We demonstrate a proof-of-concept low-cost approach to teaching CAS. We specifically focus on objectivating deployment characteristics by direct vision, without fluoroscopy. A 3D printed model of the patient’s vascular anatomy including the ostial internal carotid stenosis could contribute to a proper risk factor assessment and surgical-approach analysis, as well as preoperative device sizing. These factors might in turn lead to preventing complications. We might even envision a possibility in extending the CAS indications through refined preoperative training and planning based on patient-specific 3D models. 3D printed models can enable training on difficult anatomical variations which cannot be observed in animal models. Given that CAS-procedure-specific-simulation can shorten the learning curve and lead to better patient outcomes [1], this approach can certainly be relevant in CAS training. In-hospital 3D-printing services can facilitate the introduction of these training models and give more residents access to training with limited costs. Deroofing of the model and accompanying editing steps, might be omitted by manual sanding and coating of the model after printing in an effort to obtain a transparent instead of translucent model. Although we visualize very specific deployment features thanks to our deroofing, this also might impact the stent-vessel interaction to a certain degree. It is however important to note that complete transparency might be hard to reach in UV cured polymers. These polymers tend to yellow out when exposed to daylight too long. As such, a deroofing approach is certainly relevant and avoids the use sanding and application of volatile coatings in a clinical environment.

The time constraint on 3D model development can be avoided by sharing the virtual ‘.STL’ or PreForm™ files between clinical training centers or co-development.

As this is a proof-of-concept study, it ignites many new opportunities for future research.

One drawback of our model is its rigidity, hence no tissue deformation can occur. Future tests should involve printing in the more recently developed elastic resins and investigate the impact of model deformation. Elastic models can be stretched open and real time flow pre -and post-treatment could then be simulated.

Although patient feedback on this model was positive, systematic patient-questionnaires with different 3D Printed carotid models should be conducted. Systematic trials could be set up to evaluate the effect on pre-operative planning, case-selection, stent-sizing or resident training. The focus of this model was on CAS deployment characteristics at the carotid level. Future studies can combine this local feature, with a larger model which also incorporates the descending and abdominal aorta. As such, pitfalls in guidance towards the carotid lesion as well as local pitfalls demonstrated here, can be addressed at once. It does need to be taken into account that, to our knowledge, this is not achievable in a cost-effective way or single print due to the small build volume of current desktop SLA printers. Nevertheless, flexible models for TCAR do not need the aortic arch to be printed as these procedures are completely performed at the carotid level. As such, flexible models that can be punctured and sutured, form an interesting research opportunity and alternative for these low-cost CAS training models.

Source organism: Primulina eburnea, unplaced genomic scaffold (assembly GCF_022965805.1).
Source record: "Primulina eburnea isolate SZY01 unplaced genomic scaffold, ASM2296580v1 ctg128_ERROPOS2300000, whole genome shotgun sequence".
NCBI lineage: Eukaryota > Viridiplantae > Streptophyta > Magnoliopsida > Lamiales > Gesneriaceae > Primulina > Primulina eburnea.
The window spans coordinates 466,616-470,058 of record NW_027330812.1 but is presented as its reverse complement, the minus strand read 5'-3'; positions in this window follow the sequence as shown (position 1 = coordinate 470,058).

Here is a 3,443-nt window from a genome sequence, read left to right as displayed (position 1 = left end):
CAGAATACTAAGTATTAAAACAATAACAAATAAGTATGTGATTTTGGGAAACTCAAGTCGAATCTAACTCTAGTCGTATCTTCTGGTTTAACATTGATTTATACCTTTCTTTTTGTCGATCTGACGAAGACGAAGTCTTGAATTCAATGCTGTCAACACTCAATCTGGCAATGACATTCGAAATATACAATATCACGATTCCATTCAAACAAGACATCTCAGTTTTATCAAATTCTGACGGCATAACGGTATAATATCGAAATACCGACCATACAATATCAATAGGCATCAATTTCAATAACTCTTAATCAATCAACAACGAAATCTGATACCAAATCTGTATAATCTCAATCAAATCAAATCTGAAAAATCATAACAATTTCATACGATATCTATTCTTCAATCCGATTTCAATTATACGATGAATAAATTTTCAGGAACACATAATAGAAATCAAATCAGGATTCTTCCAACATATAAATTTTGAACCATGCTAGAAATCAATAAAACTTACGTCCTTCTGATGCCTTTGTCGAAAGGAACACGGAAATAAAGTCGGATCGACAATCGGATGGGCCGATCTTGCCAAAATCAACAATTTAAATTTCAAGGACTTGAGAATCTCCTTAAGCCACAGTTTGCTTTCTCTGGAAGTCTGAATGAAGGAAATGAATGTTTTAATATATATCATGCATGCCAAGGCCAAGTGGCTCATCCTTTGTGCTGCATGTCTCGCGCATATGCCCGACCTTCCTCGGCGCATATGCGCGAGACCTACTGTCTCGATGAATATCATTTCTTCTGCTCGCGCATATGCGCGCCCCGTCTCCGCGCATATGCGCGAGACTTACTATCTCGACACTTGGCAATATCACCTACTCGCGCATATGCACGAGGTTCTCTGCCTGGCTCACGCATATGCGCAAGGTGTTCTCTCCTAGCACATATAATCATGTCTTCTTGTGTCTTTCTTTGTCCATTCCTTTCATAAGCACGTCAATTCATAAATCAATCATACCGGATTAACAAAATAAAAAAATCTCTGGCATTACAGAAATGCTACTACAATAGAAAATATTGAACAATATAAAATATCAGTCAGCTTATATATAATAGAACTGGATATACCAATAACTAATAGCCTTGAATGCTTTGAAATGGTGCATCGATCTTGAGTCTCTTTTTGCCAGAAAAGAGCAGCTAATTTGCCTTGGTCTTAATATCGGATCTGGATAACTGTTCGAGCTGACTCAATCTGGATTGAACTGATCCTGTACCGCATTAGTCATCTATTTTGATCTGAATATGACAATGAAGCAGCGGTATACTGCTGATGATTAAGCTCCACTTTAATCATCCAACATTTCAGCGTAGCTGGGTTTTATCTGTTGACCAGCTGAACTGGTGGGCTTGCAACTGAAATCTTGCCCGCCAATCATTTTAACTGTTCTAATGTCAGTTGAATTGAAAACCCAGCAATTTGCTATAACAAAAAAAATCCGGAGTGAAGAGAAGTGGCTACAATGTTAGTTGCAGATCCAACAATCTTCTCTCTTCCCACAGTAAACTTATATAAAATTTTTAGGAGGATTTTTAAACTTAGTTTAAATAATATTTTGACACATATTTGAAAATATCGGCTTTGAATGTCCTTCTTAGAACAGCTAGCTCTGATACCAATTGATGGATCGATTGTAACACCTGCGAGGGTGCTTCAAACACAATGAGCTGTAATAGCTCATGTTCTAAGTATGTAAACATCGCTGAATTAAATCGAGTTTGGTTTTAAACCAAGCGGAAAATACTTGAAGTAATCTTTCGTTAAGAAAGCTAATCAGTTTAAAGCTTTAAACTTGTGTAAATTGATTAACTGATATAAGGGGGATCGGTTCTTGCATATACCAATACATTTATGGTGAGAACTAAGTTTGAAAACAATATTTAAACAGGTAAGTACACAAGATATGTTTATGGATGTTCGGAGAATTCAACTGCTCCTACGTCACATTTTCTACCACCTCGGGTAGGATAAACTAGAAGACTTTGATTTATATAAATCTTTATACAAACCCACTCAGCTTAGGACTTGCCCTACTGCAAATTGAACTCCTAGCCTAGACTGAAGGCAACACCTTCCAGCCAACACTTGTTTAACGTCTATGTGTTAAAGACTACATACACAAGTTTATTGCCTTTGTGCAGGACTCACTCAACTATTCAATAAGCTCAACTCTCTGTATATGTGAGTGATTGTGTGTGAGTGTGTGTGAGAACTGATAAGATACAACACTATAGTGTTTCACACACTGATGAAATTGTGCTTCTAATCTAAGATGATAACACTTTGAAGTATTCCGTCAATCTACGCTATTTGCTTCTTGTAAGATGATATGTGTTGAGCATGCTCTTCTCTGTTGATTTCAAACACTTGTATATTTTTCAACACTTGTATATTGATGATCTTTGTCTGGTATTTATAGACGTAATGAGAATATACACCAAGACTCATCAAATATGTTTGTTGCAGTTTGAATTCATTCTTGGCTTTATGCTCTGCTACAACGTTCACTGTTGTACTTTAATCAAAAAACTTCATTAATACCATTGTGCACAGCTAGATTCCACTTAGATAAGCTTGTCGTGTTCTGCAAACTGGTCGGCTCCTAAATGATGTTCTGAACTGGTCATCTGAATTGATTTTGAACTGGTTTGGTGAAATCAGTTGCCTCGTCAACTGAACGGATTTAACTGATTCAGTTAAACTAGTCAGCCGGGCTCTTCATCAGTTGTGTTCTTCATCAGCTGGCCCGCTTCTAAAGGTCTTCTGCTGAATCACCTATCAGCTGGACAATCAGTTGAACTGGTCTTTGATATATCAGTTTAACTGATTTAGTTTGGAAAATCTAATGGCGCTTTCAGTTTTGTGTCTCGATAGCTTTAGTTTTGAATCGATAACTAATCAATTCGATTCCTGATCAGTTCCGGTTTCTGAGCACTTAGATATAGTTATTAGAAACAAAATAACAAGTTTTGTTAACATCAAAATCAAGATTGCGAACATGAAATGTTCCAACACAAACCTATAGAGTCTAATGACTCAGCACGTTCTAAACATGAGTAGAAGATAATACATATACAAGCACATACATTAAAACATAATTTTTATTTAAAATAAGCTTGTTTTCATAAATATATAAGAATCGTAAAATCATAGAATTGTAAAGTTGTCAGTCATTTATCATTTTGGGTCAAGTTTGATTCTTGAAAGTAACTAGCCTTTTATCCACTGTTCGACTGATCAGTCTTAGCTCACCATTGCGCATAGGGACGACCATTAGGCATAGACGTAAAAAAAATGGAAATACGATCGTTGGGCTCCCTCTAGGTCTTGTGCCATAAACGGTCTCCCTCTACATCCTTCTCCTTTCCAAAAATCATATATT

CAS has a very specific learning curve and currently, no 3D printed models exist to explain the pitfalls during the deployment phase without fluoroscopy. Preoperative patient-specific 3D printed models might enhance the patient’s outcome through case-specific training, accurate patient selection and preoperative planning. Patient education might also be improved using these models. Here, we present a framework to generate patient-specific 3D models in the point-of-care setting, which could allow for easier adaptation and implementation of these training models. However, more research is warranted to evaluate the value of these models.

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Standard Tessellation Language


Carotid artery stenting


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Computed Tomography Angiogram


TransCarotid Artery Revascularization


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PDB designed the 3D model, performed the printing and wrote the manuscript together with CA. CD supervised writing. RB provided the clinical case, deployed the stent inside the model as part of an endovascular course, informed the patient using the model and supervised the writing of the manuscript. All authors read and approved the final manuscript.

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Correspondence to Pieter De Backer.

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PDB is a 3th year urology resident with a master’s degree in biomedical engineering. CA is a 4th year medical student at Ghent University with a master degree in physiotherapy. CD is a professor in biomedical engineering (numerical biomechanics) at Ghent University. RB is a thoraco-vascular surgeon at OLV Hospitals.

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Ethics approval by hospital ethics committee reference 2020/140.

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De Backer, P., Allaeys, C., Debbaut, C. et al. Point-of-care 3D printing: a low-cost approach to teaching carotid artery stenting. 3D Print Med 7, 27 (2021).